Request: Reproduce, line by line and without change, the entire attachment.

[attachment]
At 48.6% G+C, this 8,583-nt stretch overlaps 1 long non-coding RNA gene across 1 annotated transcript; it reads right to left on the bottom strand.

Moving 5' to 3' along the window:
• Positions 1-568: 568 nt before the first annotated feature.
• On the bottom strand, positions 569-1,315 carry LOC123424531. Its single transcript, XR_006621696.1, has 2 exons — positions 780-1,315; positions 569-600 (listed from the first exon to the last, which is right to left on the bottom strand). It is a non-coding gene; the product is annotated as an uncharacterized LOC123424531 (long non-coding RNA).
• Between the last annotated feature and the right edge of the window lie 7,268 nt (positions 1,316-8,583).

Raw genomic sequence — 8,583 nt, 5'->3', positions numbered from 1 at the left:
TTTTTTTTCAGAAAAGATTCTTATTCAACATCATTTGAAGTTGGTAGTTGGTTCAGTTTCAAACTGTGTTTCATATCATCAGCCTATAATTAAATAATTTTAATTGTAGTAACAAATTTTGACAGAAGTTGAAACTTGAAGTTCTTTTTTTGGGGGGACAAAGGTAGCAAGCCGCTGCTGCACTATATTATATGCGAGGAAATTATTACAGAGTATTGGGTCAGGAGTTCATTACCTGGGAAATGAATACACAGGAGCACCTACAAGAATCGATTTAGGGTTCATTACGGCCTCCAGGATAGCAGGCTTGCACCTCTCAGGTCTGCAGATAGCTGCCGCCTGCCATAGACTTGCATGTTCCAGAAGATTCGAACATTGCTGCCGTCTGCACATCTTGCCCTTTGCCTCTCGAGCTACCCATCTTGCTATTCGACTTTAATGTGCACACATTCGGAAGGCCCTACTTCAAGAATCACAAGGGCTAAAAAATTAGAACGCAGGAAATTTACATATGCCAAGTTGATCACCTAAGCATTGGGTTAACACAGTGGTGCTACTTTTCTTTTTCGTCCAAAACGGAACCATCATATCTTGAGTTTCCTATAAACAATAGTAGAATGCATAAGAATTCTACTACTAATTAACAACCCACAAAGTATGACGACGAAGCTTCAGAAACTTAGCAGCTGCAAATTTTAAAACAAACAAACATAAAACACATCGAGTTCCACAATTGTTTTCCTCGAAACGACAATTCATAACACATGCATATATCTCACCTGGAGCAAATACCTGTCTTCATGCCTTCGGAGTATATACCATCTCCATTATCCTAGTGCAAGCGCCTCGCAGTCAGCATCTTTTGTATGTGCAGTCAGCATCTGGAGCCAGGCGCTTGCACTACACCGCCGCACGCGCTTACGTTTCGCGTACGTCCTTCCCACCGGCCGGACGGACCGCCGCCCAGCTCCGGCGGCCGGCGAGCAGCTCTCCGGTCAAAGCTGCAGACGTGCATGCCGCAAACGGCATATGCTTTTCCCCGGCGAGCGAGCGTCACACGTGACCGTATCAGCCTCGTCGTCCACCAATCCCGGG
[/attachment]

At 48.6% G+C, this 8,583-nt stretch overlaps 1 long non-coding RNA gene across 1 annotated transcript; it reads right to left on the bottom strand.

Moving 5' to 3' along the window:
• Positions 1-568: 568 nt before the first annotated feature.
• On the bottom strand, positions 569-1,315 carry LOC123424531. Its single transcript, XR_006621696.1, has 2 exons — positions 780-1,315; positions 569-600 (listed from the first exon to the last, which is right to left on the bottom strand). It is a non-coding gene; the product is annotated as an uncharacterized LOC123424531 (long non-coding RNA).
• Between the last annotated feature and the right edge of the window lie 7,268 nt (positions 1,316-8,583).

Raw genomic sequence — 8,583 nt, 5'->3', positions numbered from 1 at the left:
TTTTTTTTCAGAAAAGATTCTTATTCAACATCATTTGAAGTTGGTAGTTGGTTCAGTTTCAAACTGTGTTTCATATCATCAGCCTATAATTAAATAATTTTAATTGTAGTAACAAATTTTGACAGAAGTTGAAACTTGAAGTTCTTTTTTTGGGGGGACAAAGGTAGCAAGCCGCTGCTGCACTATATTATATGCGAGGAAATTATTACAGAGTATTGGGTCAGGAGTTCATTACCTGGGAAATGAATACACAGGAGCACCTACAAGAATCGATTTAGGGTTCATTACGGCCTCCAGGATAGCAGGCTTGCACCTCTCAGGTCTGCAGATAGCTGCCGCCTGCCATAGACTTGCATGTTCCAGAAGATTCGAACATTGCTGCCGTCTGCACATCTTGCCCTTTGCCTCTCGAGCTACCCATCTTGCTATTCGACTTTAATGTGCACACATTCGGAAGGCCCTACTTCAAGAATCACAAGGGCTAAAAAATTAGAACGCAGGAAATTTACATATGCCAAGTTGATCACCTAAGCATTGGGTTAACACAGTGGTGCTACTTTTCTTTTTCGTCCAAAACGGAACCATCATATCTTGAGTTTCCTATAAACAATAGTAGAATGCATAAGAATTCTACTACTAATTAACAACCCACAAAGTATGACGACGAAGCTTCAGAAACTTAGCAGCTGCAAATTTTAAAACAAACAAACATAAAACACATCGAGTTCCACAATTGTTTTCCTCGAAACGACAATTCATAACACATGCATATATCTCACCTGGAGCAAATACCTGTCTTCATGCCTTCGGAGTATATACCATCTCCATTATCCTAGTGCAAGCGCCTCGCAGTCAGCATCTTTTGTATGTGCAGTCAGCATCTGGAGCCAGGCGCTTGCACTACACCGCCGCACGCGCTTACGTTTCGCGTACGTCCTTCCCACCGGCCGGACGGACCGCCGCCCAGCTCCGGCGGCCGGCGAGCAGCTCTCCGGTCAAAGCTGCAGACGTGCATGCCGCAAACGGCATATGCTTTTCCCCGGCGAGCGAGCGTCACACGTGACCGTATCAGCCTCGTCGTCCACCAATCCCGGG